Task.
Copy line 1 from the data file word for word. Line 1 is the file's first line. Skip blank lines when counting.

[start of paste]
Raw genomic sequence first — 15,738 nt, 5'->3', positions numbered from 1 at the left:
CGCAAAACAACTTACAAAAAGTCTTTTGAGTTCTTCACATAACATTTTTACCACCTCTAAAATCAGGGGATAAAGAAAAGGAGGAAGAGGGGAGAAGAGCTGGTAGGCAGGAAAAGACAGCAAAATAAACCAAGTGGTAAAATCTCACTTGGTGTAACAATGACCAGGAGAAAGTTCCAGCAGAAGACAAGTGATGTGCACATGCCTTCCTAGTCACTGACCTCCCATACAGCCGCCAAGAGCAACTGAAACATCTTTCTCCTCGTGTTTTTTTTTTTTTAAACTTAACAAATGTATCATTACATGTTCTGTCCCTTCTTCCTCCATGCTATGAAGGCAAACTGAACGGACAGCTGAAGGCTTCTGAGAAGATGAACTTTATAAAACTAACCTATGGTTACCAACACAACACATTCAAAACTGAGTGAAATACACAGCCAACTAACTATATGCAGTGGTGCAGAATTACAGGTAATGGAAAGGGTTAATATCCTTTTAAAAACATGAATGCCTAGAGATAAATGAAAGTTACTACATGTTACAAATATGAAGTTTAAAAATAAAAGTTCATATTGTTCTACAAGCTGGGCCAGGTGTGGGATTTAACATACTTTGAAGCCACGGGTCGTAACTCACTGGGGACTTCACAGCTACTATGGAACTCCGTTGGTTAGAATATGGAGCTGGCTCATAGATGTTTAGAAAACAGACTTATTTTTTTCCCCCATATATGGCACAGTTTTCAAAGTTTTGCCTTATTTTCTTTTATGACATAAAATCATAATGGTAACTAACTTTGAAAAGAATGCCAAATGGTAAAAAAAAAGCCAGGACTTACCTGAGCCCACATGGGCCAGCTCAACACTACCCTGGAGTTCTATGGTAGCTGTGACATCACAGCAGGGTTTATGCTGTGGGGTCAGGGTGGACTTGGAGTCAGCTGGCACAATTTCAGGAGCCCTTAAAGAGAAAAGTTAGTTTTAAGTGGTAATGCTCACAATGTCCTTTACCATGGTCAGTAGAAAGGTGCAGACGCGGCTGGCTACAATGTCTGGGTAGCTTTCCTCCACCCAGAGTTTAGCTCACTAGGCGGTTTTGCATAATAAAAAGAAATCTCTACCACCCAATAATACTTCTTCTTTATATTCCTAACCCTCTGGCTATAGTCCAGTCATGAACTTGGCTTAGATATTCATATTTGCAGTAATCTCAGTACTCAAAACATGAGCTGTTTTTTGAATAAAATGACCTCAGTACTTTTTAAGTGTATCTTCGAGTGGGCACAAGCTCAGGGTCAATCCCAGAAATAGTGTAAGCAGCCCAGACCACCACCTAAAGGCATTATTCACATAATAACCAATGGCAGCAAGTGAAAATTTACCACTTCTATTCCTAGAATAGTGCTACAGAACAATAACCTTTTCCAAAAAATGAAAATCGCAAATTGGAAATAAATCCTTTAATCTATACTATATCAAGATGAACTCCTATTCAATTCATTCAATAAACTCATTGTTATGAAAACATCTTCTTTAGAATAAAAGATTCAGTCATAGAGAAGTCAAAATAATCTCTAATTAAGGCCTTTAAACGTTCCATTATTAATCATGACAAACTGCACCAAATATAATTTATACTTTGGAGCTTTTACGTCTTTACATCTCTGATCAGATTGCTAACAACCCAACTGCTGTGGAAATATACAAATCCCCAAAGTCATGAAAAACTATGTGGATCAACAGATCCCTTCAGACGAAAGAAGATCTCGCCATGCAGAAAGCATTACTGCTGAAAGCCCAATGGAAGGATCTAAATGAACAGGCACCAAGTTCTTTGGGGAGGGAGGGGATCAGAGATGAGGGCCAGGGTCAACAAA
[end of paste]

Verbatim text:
Raw genomic sequence first — 15,738 nt, 5'->3', positions numbered from 1 at the left: